Russia and Afghanistan
Afghanistan is overwhelmingly Muslim (99 percent), and Islam is the second largest religion in Russia, with around fifteen to twenty million adherents in the country, or ten to fifteen percent of the population. But these demographic details have minimum bearing on the relations between the two countries. Most Russian Muslims live in the North Caucasus and Middle Volga Regions. Russia and Afghanistan also share sizeable Turkic ethnic minorities, such as the Uzbeks and Turkmen.
In December 1979, in the midst of the Cold War, the Soviet 40th Army invaded Afghanistan in order to prop up the communist government of the People’s Democratic Party of Afghanistan (PDPA) against a growing insurgency. At the time, the United States had been making headway in the Middle East at Moscow’s expense, successfully courting Egypt, Israel, Saudi Arabia, Pakistan, and others. The Soviet Union feared the loss of its communist proxy in Afghanistan.
Thus, over the course of the 1980's, the Soviet Union poured in billions of dollars (US) into the war in Afghanistan, and at its peak, more than 100,000 Soviet soldiers were fighting in the country. However, the Afghan resistance (the mujahideen) was heavily supported by a wide variety of international actors, including the US, Pakistan, Saudi Arabia, Iran, China, and Egypt. In the end, the mujahideen prevailed and the Soviet Army was forced to withdraw from Afghanistan in February 1989, having lost tens of thousands killed and wounded. Even after the collapse of the Soviet Union, Moscow continued to supply and arm the communist regime of Dr. Najibullah, but this was not enough, and Kabul fell to the mujahideen in 1992.
The different mujahideen factions could not agree on how to share power, and the country quickly descended into a bloody civil war. In 1994, a movement of Pashtun fundamentalist students most of whom were trained in madrasas (religious schools) in the refugee camps in Pakistan seized Kandahar and started a campaign to wrest the country from the hands of the warlords. Known as the Taliban, this force marched into Kabul in 1996 and took control of most of the rest of the country by 1998. Many mujahideen warlords were forced to flee to the north, where they joined the United Islamic Front for the Salvation of Afghanistan or Northern Alliance, led by Burhanuddin Rabbani and Ahmad Shah Massoud. Even though Rabbani and Massoud’s Jamiat-e Islami was one of the main mujahideen factions responsible for the defeat of the Soviet Army during the 1980s, Moscow decided to lend its support to the Northern Alliance, as did Iran, India, and others. Russia did not want to see a fundamentalist state emerge in Afghanistan. More importantly, the Taliban and their al-Qaeda allies were providing training and sanctuary to Chechen rebels, Central Asian militants, and others whom Moscow deemed as a threat.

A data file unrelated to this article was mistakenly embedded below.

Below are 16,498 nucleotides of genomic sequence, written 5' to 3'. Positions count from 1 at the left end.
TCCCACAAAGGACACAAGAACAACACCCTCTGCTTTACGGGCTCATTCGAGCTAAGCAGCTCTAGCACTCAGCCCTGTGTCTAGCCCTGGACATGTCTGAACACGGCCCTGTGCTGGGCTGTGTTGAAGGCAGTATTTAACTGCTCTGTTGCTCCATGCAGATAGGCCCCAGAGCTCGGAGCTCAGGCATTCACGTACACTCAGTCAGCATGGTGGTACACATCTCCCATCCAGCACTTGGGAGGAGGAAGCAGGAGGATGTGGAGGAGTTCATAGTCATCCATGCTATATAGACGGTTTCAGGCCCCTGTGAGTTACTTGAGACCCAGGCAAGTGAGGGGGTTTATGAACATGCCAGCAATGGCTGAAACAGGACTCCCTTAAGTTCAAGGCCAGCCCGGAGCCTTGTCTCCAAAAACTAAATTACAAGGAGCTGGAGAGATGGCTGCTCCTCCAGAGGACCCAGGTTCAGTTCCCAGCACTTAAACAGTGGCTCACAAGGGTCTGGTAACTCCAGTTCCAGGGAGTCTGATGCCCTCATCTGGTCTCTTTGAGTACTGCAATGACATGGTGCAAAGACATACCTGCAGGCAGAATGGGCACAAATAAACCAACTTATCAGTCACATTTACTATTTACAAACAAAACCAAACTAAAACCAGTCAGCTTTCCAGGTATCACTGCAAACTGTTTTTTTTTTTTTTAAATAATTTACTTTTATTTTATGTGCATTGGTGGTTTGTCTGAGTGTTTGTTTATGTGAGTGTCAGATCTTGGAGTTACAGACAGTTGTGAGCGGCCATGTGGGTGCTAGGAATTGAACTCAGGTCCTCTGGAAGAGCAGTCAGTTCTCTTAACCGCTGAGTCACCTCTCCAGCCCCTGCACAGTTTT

Russia did not take part in the U.S.-led invasion to overthrow the Taliban in 2001, but Moscow shared intelligence with Washington during the invasion. Russia has also allowed the U.S.-led coalition to send logistical and military supplies through Russian territory, and Moscow has been a major arms supplier to the Afghan government.
Ethnic Separatism, Islamism, and Terrorism